Free radicals have a very short half-life, which makes them very hard to measure in the laboratory. Multiple methods of measurement are available today, each with their own benefits and limits. Radicals can be measured using electron spin resonance and spin trapping methods. The methods are both very sophisticated and can trap even the shortest-lived free radical. Exogenous compounds with a high affinity for free radicals (i.e. xenobiotics) are utilized in the spin techniques. The compound and radical together, form a stable entity that can be easily measured. This indirect approach has been termed "fingerprinting." (12). However, this method is not 100% accurate. Spin-trapping collection techniques have poor sensitivity, which can skew results (1) A commonly used alternate approach measures markers of free radicals rather than the actual radical. These markers of oxidative stress are measured using a variety of different assays. These assays are described below. When a fatty acid is peroxidized, it is broken down into aldehydes, which are excreted. Aldehydes such as thiobarbituric acid reacting substances (TBARS) have been widely accepted as a general marker of free radical production (3). The most commonly measured TBARS is malondialdehyde (MDA) (13). The TBA test has been challenged because of its lack of specificity, sensitivity, and reproducibility. The use of liquid chromatography instead spectrophotometer techniques help reduce these errors (15). In addition, the test seems to work best when applied to membrane systems such as microsomes (8). Gases such as pentane and ethane are also created as lipid peroxidation occurs. These gases are expired and commonly measured during free radical research (13). Dillard et al. (6) was one of the first to determine that expired pentane increased as VO2 max increased. Kanter et al. (11) has reported that serum MDA levels correlated closely with blood levels of creatine kinase, an indicator of muscle damage. Lastly, conjugated dienes (CD) are often measured as indicators of free radical production. Oxidation of unsaturated fatty acids results in the formation of CD. The CD formed are measured and provide a marker of the early stages of lipid peroxidation (9). A newly developed technique for measuring free radical production shows promise in producing more valid results. The technique uses monoclonal antibodies and may prove to be the most accurate measurement of free radicals. However, until further more reliable techniques are established, it is generally accepted that two or more assays be utilized whenever possible to enhance validity (9).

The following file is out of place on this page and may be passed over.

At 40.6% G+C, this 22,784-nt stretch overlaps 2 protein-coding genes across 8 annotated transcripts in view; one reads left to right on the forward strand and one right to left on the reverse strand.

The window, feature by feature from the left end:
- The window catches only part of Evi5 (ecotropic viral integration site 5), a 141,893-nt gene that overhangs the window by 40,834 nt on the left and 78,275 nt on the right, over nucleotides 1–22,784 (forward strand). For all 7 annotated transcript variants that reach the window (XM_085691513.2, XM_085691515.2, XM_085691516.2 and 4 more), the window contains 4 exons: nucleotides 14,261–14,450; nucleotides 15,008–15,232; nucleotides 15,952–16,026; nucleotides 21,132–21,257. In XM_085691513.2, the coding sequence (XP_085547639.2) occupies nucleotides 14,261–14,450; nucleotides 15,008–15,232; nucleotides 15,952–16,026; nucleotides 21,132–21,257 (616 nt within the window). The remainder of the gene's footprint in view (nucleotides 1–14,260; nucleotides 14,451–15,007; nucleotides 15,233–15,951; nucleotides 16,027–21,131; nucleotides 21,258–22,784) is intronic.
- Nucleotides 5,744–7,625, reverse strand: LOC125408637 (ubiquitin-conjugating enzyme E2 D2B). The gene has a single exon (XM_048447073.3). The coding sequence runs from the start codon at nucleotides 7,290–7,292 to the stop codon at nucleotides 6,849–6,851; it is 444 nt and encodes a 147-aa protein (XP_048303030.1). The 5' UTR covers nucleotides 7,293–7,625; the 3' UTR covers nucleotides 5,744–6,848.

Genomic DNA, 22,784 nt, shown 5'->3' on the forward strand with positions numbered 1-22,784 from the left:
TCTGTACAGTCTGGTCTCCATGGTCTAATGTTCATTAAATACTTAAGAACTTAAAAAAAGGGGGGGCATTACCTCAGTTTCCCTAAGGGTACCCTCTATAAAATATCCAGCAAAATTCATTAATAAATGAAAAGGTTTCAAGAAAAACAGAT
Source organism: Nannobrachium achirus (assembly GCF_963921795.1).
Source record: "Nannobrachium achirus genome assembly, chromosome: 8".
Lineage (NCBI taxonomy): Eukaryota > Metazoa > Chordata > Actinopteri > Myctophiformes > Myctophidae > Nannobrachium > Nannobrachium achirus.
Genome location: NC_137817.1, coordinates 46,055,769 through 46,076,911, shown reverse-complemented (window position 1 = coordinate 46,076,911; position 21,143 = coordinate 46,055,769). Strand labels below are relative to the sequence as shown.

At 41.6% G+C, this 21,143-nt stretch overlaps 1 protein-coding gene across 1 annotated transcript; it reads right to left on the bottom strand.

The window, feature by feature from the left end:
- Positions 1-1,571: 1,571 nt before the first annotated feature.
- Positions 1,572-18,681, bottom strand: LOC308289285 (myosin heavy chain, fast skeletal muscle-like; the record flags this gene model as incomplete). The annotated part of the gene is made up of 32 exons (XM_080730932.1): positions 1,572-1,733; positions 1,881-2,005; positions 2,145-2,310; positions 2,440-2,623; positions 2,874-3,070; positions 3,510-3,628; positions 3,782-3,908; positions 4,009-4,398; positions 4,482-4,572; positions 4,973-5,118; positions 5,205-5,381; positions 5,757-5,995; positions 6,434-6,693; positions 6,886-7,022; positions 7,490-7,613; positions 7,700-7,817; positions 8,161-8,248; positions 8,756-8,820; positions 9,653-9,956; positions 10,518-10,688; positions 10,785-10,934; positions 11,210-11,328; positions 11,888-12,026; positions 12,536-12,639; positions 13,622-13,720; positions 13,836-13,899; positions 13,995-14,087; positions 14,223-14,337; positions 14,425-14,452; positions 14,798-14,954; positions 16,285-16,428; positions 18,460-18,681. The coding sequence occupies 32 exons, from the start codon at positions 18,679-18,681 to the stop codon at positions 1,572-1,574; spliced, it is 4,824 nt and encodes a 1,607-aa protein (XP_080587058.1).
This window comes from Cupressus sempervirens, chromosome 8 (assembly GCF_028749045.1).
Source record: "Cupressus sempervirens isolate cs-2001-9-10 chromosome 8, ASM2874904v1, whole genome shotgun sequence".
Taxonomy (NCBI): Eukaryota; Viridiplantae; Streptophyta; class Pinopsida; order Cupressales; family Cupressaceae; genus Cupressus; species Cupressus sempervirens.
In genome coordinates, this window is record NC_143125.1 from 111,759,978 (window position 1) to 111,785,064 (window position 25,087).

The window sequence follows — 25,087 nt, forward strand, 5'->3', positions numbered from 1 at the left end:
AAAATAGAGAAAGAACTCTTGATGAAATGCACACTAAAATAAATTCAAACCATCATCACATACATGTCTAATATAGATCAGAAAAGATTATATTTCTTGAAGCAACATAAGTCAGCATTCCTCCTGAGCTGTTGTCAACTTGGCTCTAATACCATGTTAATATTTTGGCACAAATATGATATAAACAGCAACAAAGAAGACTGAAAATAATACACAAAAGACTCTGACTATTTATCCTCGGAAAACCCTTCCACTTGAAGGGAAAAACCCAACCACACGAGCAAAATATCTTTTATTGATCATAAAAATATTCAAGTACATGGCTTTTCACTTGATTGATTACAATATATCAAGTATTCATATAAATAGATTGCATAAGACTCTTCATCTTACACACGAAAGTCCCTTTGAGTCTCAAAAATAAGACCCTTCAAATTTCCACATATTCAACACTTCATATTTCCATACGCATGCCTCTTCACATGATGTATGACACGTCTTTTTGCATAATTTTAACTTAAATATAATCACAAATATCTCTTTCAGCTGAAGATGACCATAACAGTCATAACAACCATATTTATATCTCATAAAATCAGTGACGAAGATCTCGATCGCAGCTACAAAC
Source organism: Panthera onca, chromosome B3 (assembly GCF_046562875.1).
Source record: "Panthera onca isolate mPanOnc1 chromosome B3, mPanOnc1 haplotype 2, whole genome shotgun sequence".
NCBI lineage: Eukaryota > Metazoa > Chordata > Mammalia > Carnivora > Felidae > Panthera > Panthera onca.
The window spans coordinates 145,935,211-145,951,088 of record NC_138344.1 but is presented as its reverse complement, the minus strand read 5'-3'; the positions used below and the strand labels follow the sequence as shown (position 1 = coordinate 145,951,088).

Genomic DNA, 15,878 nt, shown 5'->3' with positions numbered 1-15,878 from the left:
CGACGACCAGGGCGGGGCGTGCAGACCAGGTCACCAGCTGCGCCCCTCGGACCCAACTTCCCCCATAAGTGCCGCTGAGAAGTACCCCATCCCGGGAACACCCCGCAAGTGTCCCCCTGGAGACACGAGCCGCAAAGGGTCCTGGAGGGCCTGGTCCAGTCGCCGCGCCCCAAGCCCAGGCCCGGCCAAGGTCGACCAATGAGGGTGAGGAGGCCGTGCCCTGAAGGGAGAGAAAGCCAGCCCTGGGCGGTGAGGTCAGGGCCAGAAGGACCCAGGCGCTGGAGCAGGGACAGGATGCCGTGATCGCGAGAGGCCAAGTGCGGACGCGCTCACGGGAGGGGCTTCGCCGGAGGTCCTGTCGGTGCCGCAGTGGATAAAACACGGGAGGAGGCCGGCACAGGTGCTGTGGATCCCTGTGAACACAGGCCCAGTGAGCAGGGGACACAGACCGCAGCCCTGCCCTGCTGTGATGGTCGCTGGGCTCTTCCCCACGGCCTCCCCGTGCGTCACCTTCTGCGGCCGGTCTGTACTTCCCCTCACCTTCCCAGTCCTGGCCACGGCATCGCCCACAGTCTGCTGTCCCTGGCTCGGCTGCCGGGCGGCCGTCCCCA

Under normal conditions (at rest), the antioxidant defense system within the body can easily handle free radicals that are produced. During times of increased oxygen flux (i.e. exercise) free radical production may exceed that of removal ultimately resulting in lipid peroxidation. Free radicals have been implicated as playing a role in the etiology of cardiovascular disease, cancer, Alzheimer's disease, and Parkinson's disease. While worthy of a discussion, these conditions are not the focus of the current literature review. This literature review will only examine the current literature addressing the relationship between free radicals and exercise, which is introduced below. The driving force behind these topics is lipid peroxidation. By preventing or controlling lipid peroxidation, the concomitant effects discussed below would be better controlled.